Abstract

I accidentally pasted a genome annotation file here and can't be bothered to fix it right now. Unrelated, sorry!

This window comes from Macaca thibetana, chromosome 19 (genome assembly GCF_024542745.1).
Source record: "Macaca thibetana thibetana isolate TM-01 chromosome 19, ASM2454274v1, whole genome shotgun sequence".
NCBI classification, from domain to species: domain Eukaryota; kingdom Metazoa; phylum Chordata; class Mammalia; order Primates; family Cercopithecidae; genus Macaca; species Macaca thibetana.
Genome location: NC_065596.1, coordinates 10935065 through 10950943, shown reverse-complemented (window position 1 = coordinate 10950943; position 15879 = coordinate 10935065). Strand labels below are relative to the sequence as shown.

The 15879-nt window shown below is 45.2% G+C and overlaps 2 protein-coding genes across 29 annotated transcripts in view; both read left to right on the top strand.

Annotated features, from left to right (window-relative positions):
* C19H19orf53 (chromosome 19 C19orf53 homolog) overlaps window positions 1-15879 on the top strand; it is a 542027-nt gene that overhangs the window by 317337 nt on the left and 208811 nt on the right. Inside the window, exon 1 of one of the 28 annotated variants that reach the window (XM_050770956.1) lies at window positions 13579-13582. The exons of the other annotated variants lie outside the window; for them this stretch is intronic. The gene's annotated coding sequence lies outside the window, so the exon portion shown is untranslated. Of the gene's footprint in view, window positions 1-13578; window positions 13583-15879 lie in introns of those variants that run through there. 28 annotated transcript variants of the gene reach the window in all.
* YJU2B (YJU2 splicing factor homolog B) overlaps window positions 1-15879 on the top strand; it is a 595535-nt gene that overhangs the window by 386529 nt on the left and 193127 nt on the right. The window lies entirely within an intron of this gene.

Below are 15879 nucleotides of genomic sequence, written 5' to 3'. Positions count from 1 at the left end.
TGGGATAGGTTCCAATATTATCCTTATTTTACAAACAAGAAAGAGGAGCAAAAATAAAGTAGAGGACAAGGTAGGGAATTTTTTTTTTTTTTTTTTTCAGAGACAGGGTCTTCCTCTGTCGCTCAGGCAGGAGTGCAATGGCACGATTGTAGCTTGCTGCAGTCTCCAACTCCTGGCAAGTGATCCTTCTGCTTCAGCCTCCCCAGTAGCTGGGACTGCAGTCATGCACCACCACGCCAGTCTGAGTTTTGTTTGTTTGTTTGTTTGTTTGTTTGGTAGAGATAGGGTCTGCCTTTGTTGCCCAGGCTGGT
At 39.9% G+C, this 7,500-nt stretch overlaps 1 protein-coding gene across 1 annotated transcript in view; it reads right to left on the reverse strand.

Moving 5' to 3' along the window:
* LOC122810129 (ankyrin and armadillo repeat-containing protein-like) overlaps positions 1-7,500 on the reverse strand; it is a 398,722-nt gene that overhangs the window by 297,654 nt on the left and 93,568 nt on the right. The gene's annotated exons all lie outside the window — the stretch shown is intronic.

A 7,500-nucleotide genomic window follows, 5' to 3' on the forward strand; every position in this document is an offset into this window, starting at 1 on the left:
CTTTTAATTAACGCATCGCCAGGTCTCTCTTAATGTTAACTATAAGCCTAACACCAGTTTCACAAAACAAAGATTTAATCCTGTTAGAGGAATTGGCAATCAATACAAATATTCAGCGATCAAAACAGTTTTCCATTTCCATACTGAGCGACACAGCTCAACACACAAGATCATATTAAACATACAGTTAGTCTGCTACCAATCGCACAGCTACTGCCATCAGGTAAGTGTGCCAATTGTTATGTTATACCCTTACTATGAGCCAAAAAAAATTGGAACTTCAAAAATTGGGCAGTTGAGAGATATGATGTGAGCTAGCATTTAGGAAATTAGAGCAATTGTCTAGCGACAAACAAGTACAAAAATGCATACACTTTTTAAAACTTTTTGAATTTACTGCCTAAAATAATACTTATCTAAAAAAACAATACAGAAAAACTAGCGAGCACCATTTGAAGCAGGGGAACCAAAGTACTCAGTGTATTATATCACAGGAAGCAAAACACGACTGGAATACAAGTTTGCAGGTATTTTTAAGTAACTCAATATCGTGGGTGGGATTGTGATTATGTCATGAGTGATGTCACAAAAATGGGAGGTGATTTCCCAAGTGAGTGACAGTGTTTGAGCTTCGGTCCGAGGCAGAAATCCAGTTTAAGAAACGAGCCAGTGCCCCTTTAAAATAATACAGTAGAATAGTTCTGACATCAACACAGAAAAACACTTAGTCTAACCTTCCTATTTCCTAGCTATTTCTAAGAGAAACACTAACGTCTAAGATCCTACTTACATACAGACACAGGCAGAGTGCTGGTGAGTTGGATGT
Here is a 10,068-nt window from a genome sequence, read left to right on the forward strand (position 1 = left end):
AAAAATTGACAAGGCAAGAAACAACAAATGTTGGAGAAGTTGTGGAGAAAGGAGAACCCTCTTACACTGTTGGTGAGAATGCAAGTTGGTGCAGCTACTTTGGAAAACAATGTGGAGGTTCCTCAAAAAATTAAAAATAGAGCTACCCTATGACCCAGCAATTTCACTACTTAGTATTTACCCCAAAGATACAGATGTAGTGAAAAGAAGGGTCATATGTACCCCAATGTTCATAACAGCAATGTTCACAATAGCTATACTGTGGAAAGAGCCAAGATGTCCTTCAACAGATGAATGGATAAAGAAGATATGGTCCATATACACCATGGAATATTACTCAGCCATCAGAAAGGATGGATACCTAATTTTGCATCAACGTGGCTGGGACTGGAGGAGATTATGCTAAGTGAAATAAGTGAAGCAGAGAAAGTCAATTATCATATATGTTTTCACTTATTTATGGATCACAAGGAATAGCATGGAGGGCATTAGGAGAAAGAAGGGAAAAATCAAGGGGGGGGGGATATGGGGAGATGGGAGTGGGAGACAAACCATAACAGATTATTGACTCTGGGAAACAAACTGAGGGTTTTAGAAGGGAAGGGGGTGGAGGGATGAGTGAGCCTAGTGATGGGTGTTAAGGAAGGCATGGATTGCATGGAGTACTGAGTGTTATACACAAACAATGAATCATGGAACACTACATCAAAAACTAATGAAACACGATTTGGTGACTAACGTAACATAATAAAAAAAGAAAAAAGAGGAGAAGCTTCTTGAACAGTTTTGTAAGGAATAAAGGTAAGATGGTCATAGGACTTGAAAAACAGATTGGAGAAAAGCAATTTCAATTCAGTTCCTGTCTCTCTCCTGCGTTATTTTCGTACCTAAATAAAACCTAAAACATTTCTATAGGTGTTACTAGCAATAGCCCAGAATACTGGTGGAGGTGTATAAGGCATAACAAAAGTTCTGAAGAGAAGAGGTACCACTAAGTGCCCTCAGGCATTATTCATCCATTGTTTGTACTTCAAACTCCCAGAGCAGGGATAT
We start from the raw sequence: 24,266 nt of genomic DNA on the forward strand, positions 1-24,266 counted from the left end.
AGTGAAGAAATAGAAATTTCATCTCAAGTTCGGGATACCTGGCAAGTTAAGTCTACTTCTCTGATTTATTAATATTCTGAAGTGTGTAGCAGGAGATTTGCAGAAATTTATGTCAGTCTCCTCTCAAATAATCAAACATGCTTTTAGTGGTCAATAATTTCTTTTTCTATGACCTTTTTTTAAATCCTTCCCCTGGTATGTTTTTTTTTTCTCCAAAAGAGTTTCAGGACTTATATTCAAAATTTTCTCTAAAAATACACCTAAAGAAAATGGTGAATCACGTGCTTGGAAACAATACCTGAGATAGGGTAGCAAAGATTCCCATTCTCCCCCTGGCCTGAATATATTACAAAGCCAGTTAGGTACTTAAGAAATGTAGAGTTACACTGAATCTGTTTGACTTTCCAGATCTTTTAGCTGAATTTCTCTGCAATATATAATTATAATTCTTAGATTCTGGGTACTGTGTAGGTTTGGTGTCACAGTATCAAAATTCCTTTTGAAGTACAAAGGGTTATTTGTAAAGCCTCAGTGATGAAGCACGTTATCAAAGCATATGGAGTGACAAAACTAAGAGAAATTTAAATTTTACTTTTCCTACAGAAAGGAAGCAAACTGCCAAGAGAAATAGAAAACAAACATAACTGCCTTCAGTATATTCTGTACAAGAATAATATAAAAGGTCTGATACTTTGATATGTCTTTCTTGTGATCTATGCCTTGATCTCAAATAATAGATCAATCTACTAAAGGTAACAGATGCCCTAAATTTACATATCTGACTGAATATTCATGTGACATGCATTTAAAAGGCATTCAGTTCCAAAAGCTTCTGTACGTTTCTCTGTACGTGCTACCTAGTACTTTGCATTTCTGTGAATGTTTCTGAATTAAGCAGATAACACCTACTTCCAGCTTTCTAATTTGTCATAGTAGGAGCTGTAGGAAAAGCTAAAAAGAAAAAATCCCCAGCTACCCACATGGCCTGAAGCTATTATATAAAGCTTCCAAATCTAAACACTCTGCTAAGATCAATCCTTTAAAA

Major drainage divides in southern Africa are interpreted to reflect lines of epeirogenic flexuring of the subcontinent associated with the formation of co-related basins. The Great Escarpment, which separates coastal and inland drainage systems, marks the locus of the Escarpment axis. It was initiated by Early Cretaceous rift flank uplift associated with the break-up Gondwana. Geophysical studies suggest that subsequent erosion, coupled with sedimentation on the continental shelf, would have resulted in progressive inland migration of this flexure. The divide between the Orange-Vaal River system and the Limpopo and Molopo-Nossib-Auob drainage basins is designated the Etosha-Griqualand-Transvaal (EGT) axis. Upper Cretaceous flexuring along this axis disrupted old drainage lines, and initiated deposition of the Kalahari formation. The end-Cretaceous Ovamboland-Kalahari-Zimbabwe (OKZ) axis forms the watershed between the Zambezi and Limpopo Rivers in Zimbabwe, and separates the latter river system from fossil endoreic drainage lines in the Kalahari, which originally emptied into the Makgadigadi Pans system. In the south of Botswana, this axis is defined by the Kalahari Schwelle, which separates the fossil Kalahari drainages from the Molopo-Nossib River system. Processes responsible for initiating the EGT and OKZ flexures are poorly understood. However, the inferred ages of both these two axes and the Escarpment axis correspond with episodes of alkaline volcanism in southern Africa. This argues for a link between continental flexuring and volcanic activity. Major Pliocene uplift occurred along a line intermediate between the Great Escarpment and the present coastline in the east of the country (the Ciskei-Swaziland axis). More subdued Plio-Pleistocene flexuring along a southwest-northeast axis (designated the Bushmanland-Harts axis) traversing the interior of South Africa was responsible for the formation of major pans ("floors") in Bushmanland and the Orange Free State. There are a number of subordinate lines of uplift (the Khomas, Otavi, and Zoutpansberg axes) which are parallel to the Bushmanland-Harts axis. They are presumably related to the same stress field, and thus probably of similar age. These latter axes are all subparallel to active faults in northern Botswana which are interpreted to reflect southwestwards migration of the east African rift system, following lines of structural weakness. Sequential uplift along the axes which have been identified provides a framework for interpreting the evolution of drainages and erosion surfaces on the sub-continent.

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